Scholarship for the LL.M in International & Comparative Disability Law Announced

The Centre for Disability Law & Policy at NUI Galway will fund a scholarship for the LL.M. in International and Comparative Disability Law and Policy in NUI Galway.  The scholarship will be awarded on basis of a competition open to all applicants (the recipient of the scholarship will be awarded the tuition for the programme).  To be eligible to enter for the CDLP scholarship, candidates must first apply for the LL.M in International and Comparative Disability Law and Policy.  Only candidates who are offered a place on this programme will be considered for the scholarship.  Candidates who have been offered a place subject to degree results are also eligible to apply.  Applications for the LL.M. are made online at: www.pac.ie.  The deadline for receipt of applications is 5 pm, on Sunday July 31st, 2011. Applications should be sent to llmdisability@nuigalway.ie.  Full information is available here.

 

Scholarship for the LL.M in International & Comparative Disability Law Announced

General Election 2011: The Lifecourse Social Policy Agenda for the Next Government

We are delighted to welcome this post from the Directors of the Lifecourse Institute at National University of Ireland Galway.  The Directors are Professor Pat Dolan Academic Director of the Lifecourse Institute & Director Child & Family Research Centre; Professor Tom Scharf Director of the Irish Centre for Social Gerontology and Professor Gerard Quinn Director of the Centre for Disability Law & Policy. The recently formed Lifecourse Institute at NUI Galway brings together the three research centres with a focus on older people, families & children and persons with disabilities.  Its primary function is to produce research that supports innovative policy reform across the lifecycle that enables citizens to achieve their potential and live fulfilling and productive lives.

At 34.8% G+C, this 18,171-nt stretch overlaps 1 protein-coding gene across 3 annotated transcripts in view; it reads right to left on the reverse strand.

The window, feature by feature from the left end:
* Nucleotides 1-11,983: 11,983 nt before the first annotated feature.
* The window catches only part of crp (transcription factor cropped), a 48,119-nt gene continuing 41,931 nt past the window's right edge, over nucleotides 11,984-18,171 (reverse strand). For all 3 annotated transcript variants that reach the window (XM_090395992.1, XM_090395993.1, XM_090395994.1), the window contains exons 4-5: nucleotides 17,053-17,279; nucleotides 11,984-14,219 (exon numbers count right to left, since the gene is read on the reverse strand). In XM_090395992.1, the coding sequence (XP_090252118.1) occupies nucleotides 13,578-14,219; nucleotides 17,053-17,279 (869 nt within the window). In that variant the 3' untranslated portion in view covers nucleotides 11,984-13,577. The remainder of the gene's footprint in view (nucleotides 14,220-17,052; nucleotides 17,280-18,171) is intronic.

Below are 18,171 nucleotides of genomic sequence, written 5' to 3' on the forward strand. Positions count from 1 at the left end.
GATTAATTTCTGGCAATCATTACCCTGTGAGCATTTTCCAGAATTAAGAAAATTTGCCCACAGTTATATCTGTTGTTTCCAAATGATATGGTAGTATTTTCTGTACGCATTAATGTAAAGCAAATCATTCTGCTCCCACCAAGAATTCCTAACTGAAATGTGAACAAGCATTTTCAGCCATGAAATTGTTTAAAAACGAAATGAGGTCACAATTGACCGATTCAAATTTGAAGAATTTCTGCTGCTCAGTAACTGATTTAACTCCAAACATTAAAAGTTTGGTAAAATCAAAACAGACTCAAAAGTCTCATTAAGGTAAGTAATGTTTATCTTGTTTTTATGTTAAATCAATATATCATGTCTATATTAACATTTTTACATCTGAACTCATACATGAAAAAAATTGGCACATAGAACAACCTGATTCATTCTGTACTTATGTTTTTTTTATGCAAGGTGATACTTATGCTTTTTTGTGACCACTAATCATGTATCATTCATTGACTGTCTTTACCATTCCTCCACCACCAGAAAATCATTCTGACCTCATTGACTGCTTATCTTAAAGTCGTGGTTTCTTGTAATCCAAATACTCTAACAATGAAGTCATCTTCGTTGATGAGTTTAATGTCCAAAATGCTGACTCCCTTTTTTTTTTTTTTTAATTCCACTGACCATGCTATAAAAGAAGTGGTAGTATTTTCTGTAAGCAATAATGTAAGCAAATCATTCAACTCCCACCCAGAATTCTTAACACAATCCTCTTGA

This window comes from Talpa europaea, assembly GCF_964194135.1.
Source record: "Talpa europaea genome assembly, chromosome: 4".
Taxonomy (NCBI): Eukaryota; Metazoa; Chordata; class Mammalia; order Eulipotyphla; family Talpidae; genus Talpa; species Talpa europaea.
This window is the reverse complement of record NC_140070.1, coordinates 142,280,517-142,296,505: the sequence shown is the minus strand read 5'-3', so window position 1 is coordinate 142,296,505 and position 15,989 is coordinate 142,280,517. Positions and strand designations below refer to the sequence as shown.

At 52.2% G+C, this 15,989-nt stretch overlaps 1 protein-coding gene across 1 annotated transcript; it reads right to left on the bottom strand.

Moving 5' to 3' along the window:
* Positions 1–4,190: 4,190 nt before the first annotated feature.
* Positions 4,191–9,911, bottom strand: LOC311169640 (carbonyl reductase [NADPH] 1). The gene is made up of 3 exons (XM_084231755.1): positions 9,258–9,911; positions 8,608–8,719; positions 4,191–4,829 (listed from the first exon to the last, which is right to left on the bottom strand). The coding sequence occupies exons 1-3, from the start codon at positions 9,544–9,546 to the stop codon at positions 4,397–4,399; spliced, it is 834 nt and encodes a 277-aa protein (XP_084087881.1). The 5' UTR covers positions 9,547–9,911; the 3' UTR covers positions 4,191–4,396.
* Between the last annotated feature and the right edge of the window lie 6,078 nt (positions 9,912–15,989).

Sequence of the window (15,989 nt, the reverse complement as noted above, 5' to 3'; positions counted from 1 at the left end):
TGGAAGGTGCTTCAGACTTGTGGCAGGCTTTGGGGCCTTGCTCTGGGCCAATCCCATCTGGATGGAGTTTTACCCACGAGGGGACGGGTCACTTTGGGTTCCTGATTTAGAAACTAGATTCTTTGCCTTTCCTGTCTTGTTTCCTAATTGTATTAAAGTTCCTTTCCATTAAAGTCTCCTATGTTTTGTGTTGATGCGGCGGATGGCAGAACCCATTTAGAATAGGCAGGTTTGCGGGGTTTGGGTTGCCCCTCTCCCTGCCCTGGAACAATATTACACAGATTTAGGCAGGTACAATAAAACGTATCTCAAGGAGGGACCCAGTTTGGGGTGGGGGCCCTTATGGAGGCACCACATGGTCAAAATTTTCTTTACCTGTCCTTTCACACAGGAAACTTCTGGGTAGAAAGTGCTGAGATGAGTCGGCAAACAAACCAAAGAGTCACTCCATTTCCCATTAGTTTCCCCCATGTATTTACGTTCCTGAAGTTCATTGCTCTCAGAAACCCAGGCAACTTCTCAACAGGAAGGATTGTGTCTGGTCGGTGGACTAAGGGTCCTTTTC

This post is based on their ‘Critical Perspectives’ paper, which is intended to provide a succinct statement of the major policy challenges facing the next Government across the lifecourse.  It is intended as a public service at a critical moment in Continue reading “General Election 2011: The Lifecourse Social Policy Agenda for the Next Government”

General Election 2011: The Lifecourse Social Policy Agenda for the Next Government